Pentagon Confirms BEHIND 250 Stranded Afghan civilians marking the end of America’s longest war as Taliban ‘celebrate with gunfire’
- Gene. Kenneth F. McKenzie said the last flight left Kabul shortly after midnight
- It ends the US war in Afghanistan after 20 years
- Witnesses said Taliban fighters fired celebratory shots into the sky in Kabul
The Pentagon announced Monday afternoon that the last US troops had left Kabul airport nearly 24 hours earlier than planned, ending the US war in Afghanistan after 20 years and the deaths of nearly 2,500 troops.
Witnesses in Kabul said the Taliban fired celebratory shots as news circulated that the last US flight had departed.
It means President Biden managed to meet his August 31 deadline, but at the cost of a militant group set to retake the country and after the deaths of 13 US servicemen last week.
“I am here to announce the completion of our withdrawal from Afghanistan and the end of the military mission to evacuate US citizens from third countries and vulnerable Afghans,” said General Kenneth F. McKenzie Jr. of the Marine Corps, commander of US Central Command.
He said the last C-17 took off from Hamid Karzai International Airport at 3:29 PM east coast time.
“And the last manned aircraft is now clearing the airspace over Afghanistan,” he added.
“The last manned aircraft is now clearing the airspace over Afghanistan,” said General Kenneth F. McKenzie Jr. of the Marine Corps, commander of the US Central Command.
A C-17 Globemaster takes off as Taliban fighters secure the outer perimeter, along the US-controlled side of Hamid Karzai International Airport in Kabul, Afghanistan, on Sunday. A day later, the US said the last flight had departed
The departure of US troops means the conflict ends with the Taliban returning to power and Afghans very uncertain of what the future holds.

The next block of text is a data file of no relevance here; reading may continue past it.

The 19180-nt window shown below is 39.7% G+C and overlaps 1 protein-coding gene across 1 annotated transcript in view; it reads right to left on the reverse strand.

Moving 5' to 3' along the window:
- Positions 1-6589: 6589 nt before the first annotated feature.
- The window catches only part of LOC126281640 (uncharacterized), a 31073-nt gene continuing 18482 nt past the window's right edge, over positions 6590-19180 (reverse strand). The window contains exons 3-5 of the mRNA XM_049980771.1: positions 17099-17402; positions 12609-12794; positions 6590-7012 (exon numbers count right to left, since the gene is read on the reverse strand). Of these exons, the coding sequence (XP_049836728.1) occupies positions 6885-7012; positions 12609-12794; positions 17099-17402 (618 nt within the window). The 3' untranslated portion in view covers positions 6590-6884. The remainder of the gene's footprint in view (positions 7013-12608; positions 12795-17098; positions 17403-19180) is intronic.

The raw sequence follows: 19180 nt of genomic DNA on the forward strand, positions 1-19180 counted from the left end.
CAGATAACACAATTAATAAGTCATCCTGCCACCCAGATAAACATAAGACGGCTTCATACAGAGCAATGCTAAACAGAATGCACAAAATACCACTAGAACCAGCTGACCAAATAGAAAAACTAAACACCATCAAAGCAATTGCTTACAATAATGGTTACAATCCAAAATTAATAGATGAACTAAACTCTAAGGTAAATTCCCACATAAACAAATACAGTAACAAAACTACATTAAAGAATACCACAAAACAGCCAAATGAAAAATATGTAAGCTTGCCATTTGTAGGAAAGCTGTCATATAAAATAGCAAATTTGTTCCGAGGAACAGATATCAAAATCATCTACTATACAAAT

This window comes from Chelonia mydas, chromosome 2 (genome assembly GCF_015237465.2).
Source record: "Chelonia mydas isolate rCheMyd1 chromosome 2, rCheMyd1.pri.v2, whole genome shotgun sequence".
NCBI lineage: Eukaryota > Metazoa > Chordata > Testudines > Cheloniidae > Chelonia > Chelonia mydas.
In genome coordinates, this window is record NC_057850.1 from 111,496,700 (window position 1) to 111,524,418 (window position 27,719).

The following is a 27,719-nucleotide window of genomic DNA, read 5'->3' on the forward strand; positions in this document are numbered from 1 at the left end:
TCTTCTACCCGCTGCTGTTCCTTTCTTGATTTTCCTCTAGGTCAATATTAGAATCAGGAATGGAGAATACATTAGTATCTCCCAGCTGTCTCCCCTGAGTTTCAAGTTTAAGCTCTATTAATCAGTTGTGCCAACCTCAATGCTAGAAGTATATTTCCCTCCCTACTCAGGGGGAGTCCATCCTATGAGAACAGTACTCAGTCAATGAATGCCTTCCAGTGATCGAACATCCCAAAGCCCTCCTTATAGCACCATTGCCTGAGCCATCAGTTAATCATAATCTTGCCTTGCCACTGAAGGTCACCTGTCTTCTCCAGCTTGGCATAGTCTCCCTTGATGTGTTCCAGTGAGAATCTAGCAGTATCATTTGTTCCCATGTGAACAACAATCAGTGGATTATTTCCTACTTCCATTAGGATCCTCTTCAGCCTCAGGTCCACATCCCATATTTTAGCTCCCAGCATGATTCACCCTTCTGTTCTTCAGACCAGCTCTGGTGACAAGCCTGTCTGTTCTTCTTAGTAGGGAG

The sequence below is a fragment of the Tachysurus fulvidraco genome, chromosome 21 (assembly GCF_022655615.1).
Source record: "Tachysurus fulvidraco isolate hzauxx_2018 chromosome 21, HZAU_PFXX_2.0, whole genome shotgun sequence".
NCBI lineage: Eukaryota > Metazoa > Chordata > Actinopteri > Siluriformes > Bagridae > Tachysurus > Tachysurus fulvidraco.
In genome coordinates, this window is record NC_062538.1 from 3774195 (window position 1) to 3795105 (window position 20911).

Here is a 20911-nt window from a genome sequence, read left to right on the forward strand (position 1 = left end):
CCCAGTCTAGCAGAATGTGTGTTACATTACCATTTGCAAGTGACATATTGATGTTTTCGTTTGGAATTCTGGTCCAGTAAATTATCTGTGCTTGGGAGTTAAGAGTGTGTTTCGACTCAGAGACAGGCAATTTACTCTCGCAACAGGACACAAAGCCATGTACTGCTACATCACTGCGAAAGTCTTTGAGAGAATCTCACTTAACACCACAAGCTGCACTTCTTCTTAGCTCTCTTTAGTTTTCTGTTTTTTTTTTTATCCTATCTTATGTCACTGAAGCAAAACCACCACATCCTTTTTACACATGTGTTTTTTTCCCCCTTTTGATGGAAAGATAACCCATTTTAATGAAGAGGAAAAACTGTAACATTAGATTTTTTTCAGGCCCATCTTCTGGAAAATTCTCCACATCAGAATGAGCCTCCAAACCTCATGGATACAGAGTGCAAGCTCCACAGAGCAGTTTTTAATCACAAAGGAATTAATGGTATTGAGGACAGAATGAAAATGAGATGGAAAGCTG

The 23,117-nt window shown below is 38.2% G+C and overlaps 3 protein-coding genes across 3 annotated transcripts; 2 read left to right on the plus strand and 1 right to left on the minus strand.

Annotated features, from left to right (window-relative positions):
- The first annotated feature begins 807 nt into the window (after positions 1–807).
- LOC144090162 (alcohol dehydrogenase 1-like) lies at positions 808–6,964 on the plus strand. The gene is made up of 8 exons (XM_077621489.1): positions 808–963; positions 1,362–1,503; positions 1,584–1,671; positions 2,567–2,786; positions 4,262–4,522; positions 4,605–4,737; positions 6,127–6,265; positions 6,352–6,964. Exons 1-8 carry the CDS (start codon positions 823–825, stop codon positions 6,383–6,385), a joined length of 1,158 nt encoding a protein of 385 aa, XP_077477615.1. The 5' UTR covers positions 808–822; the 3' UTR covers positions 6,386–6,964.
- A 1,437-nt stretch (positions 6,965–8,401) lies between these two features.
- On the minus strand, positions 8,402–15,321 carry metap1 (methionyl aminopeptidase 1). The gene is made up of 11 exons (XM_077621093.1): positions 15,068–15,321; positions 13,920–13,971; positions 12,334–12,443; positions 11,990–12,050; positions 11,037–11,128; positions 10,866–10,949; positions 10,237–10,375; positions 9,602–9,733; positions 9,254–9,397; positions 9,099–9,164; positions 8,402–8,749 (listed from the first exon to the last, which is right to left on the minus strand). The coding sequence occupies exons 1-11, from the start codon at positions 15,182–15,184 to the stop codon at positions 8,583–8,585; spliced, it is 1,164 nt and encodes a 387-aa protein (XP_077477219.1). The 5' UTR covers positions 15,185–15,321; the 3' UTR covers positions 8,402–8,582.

The final hours of the evacuation were the most tense.
Troops had to get the remaining evacuees on planes, even while their own numbers and supplies were being flown out.
Officials repeatedly warned of the risk of further suicide bombings or rocket attacks.
It shouldn’t have been like this. Plans for an orderly departure evaporated as the Taliban quickly advanced across the country while taking advantage of an Afghan army that disintegrated when it knew its strongest army would leave.
McKenzie shrugged with questions about his feelings about leaving the country in the grip of religious hardliners America went to war to win.
“No words of mine can express the full measure of sacrifice and achievement of those who serve, nor the emotions they feel at the moment, but I will say that I am proud that both my son and I are a part of it, ‘ he said.
The withdrawal was dominated by a hastily stacked evacuation effort.
President Joe Biden attended Sunday’s dignified transfer of the remains of soldiers killed in the attack at Kabul airport last week.
A coalition of countries worked around the clock to rescue their civilians and Afghans who worked for their armies.
More than 122,000 people have flown out of Kabul since August 14, the day before it took control of the country.
The Pentagon kept tight-lipped about its latest operations on Monday, refusing to discuss when the last troops would leave.
Earlier in the day, spokesman John Kirby told reporters that “there is still time” for Americans to participate in a massive airlift that has seen more than 116,000 people leave since the Taliban returned to power two weeks ago.
All day Monday, US military transport planes came and went, despite a missile strike early in the morning.